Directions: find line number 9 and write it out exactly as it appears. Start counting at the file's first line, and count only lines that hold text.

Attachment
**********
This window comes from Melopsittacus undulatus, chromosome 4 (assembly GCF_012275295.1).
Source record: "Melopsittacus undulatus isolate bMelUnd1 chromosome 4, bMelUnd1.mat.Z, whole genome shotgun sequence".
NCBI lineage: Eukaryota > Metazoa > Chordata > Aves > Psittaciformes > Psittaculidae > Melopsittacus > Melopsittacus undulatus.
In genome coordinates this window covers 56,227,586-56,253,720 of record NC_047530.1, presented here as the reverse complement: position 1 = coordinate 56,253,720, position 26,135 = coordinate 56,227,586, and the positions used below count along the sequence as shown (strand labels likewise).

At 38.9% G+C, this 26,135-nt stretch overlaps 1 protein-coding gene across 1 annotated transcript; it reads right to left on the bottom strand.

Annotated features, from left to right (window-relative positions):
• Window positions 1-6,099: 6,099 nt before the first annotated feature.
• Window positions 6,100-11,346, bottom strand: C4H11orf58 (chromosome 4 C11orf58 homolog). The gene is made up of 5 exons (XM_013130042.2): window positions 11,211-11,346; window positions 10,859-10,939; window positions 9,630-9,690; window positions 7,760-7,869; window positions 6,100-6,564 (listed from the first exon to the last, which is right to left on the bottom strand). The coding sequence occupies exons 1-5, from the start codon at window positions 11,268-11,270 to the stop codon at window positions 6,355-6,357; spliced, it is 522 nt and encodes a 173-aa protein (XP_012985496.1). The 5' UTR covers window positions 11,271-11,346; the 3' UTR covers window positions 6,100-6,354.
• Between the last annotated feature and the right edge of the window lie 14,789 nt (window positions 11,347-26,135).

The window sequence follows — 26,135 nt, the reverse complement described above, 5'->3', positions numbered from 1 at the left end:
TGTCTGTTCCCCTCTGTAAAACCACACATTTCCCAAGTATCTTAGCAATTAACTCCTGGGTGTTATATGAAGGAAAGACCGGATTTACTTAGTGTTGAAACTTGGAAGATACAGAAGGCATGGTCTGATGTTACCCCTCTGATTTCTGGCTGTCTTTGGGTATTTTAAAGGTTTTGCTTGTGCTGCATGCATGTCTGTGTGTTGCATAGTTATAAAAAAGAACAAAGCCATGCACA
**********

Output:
• Between the last annotated feature and the right edge of the window lie 14,789 nt (window positions 11,347-26,135).